Al Gore and many other mainstream environmentalists suggest that calculating and internalizing 'externalities' is the solution to environmental problems. Some critics counter that the spread of market-like calculations into 'nonmarket' spheres is itself a cause of environmental problems. In the course of a study of two real-world examples, carbon accounting and cost-benefit analysis, this article (published in the journal Accounting, Organizations and Society) proposes a possible way of getting beyond this stalled debate.


Hacia un debate diferente en la contabilidad ambiental: Los casos de la contabilidad de carbono y el análisis costo-beneficio

Al Gore y muchos otros ambientalistas de la corriente dominante afirman que la solución a los problemas ambientales es calcular e interiorizar las “externalidades”. Algunos críticos no están de acuerdo y dicen que la causa de los problemas ambientales es precisamente la expansión de la contabilidad mercantil hacia las esferas “ajenas al mercado”. Este articulo (de la revista Accounting, Organizations and Society) propone, a través de dos estudios de caso – los mercados de carbono y el análisis de costo-beneficio –, una salida de este debate improductivo.

On 10 April 2008, Lord Justice Moses and Mr Justice Sullivan ruled that the decision of the Director of the Serious Fraud Office to drop an investigation into alleged bribes by BAE Systems in Saudi Arabia was unlawful. This is a summary and analysis of that judgment prepared by The Corner House.

On 17 January 2008, Lord Justice Moses finalised the grounds on which The Corner House and Campaign Against Arms Trade could bring its judicial review, the disclosure of documents from the Director of the Serious Fraud Office, and the costs to be paid by both parties.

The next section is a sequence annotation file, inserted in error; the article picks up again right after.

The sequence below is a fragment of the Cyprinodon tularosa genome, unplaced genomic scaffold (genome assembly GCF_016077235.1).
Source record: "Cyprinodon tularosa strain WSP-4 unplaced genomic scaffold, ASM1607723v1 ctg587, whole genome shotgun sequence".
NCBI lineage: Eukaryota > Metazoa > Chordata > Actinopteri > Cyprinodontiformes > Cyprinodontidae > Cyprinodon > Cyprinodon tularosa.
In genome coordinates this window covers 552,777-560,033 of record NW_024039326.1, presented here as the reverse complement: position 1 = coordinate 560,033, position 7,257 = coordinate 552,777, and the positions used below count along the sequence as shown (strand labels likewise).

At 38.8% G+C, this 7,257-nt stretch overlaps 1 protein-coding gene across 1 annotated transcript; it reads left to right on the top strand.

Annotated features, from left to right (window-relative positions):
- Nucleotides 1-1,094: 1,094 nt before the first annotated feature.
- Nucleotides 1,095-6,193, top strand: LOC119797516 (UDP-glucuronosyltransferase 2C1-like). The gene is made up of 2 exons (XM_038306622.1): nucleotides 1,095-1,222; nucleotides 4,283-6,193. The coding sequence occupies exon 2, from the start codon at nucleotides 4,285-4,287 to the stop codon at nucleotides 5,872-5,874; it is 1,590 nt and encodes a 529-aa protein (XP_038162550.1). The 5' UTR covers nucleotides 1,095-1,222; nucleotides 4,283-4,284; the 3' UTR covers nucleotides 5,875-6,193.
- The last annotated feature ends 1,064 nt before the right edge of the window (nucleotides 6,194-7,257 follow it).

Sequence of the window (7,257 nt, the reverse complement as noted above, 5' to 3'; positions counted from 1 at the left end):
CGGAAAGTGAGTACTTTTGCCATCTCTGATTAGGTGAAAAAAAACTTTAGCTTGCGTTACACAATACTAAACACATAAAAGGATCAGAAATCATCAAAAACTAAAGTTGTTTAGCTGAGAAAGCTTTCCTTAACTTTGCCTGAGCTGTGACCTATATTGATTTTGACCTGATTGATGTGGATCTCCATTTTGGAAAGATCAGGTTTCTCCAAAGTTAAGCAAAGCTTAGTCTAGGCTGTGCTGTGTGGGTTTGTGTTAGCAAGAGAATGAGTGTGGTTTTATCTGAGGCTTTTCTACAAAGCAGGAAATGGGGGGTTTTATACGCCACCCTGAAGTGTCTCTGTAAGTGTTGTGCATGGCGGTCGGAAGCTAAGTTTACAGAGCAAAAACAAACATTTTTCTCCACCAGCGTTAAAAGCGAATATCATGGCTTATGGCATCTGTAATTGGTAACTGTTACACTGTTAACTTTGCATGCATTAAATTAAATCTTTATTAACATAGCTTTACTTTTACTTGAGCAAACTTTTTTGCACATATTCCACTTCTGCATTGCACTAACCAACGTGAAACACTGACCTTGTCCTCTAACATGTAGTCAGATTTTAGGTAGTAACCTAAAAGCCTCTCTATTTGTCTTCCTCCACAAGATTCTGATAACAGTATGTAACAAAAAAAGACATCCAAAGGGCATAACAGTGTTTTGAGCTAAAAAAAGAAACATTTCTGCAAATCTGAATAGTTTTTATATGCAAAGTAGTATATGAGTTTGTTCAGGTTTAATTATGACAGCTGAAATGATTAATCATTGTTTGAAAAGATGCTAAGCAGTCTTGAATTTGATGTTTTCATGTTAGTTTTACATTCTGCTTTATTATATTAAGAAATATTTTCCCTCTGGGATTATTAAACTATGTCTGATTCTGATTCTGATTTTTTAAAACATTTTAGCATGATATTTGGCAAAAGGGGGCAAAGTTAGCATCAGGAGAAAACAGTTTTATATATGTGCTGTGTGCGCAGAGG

The Corner House and Campaign Against Arms Trade held a press conference at the offices of the groups' solicitors, Leigh Day & Co, following the High Court ruling in response to the judicial review brought by both groups. This statement was read out at the press conference.

On 10 April 2008, Lord Justice Moses and Mr Justice Sullivan ruled that the decision of the Director of the Serious Fraud Office to drop an investigation into alleged bribes by BAE Systems in Saudi Arabia was unlawful. This is their 42-page judgment.

On 10 April 2008, Lord Justice Moses and Mr Justice Sullivan ruled that the decision of the Director of the Serious Fraud Office to drop an investigation into alleged bribes by BAE Systems in Saudi Arabia was unlawful. As the judgment is long -- on the judges' own admission -- they prepared a summary of the first part of their ruling.

Media coverage was extensive following the ruling by Lord Justice Moses and Mr Justice Sullivan on 10 April 2008 that the decision of the Director of the Serious Fraud Office to drop an investigation into alleged bribes by BAE Systems in Saudi Arabia was unlawful. This is a selection of some leading articles from UK newspapers from 10-17 April 2008.

The Corner House and Campaign Against Arms Trade issued this press release after the High Court ruled, in response to a judicial review brought by both groups, that the Director of the Serious Fraud Office (SFO) had acted unlawfully when he stopped a corruption investigation into BAE Systems' arms deals with Saudi Arabia.

On 9 November 2007, Lord Justice Moses sitting with Mr Justice Irwin granted The Corner House and Campaign Against Arms Trade permission to bring a full judicial review hearing against the decision by the Director of the Serious Fraud Office to terminate the SFO investigation into alleged bribery by BAE Systems in its Saudi Arabian arms deals. Their judgment outlines their reasons for giving permission, and summarises issues relating to the costs of the judicial review.

This Corner House submission urges the Woolf Committee, set up by BAE, to look in detail at BAE's use of agents and consultants to obtain contracts, lobbying policies, covert monitoring of NGOs, failure to cooperate with law enforcement authorities, and at how BAE should deal with allegations of its past malpractice.